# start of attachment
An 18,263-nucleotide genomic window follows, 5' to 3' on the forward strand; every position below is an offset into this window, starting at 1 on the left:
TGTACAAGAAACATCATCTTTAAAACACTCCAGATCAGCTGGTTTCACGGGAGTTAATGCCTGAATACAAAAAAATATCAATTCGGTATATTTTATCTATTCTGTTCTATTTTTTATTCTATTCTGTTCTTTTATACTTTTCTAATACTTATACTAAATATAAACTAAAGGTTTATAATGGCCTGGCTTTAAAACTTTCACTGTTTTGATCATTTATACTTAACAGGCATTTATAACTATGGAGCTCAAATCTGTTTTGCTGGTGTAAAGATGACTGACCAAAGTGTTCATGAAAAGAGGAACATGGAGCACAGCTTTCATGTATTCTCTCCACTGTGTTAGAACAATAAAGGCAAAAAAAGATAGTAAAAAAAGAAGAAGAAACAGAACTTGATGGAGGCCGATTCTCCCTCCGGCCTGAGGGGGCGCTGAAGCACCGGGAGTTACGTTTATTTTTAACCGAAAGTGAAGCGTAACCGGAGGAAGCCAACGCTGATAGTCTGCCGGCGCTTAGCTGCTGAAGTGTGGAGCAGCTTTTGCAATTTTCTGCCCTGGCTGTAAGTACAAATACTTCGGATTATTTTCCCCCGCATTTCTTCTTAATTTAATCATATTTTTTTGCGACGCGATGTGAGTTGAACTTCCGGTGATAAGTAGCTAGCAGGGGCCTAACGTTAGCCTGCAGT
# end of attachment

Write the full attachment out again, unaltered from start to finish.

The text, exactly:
An 18,263-nucleotide genomic window follows, 5' to 3' on the forward strand; every position below is an offset into this window, starting at 1 on the left:
TGTACAAGAAACATCATCTTTAAAACACTCCAGATCAGCTGGTTTCACGGGAGTTAATGCCTGAATACAAAAAAATATCAATTCGGTATATTTTATCTATTCTGTTCTATTTTTTATTCTATTCTGTTCTTTTATACTTTTCTAATACTTATACTAAATATAAACTAAAGGTTTATAATGGCCTGGCTTTAAAACTTTCACTGTTTTGATCATTTATACTTAACAGGCATTTATAACTATGGAGCTCAAATCTGTTTTGCTGGTGTAAAGATGACTGACCAAAGTGTTCATGAAAAGAGGAACATGGAGCACAGCTTTCATGTATTCTCTCCACTGTGTTAGAACAATAAAGGCAAAAAAAGATAGTAAAAAAAGAAGAAGAAACAGAACTTGATGGAGGCCGATTCTCCCTCCGGCCTGAGGGGGCGCTGAAGCACCGGGAGTTACGTTTATTTTTAACCGAAAGTGAAGCGTAACCGGAGGAAGCCAACGCTGATAGTCTGCCGGCGCTTAGCTGCTGAAGTGTGGAGCAGCTTTTGCAATTTTCTGCCCTGGCTGTAAGTACAAATACTTCGGATTATTTTCCCCCGCATTTCTTCTTAATTTAATCATATTTTTTTGCGACGCGATGTGAGTTGAACTTCCGGTGATAAGTAGCTAGCAGGGGCCTAACGTTAGCCTGCAGT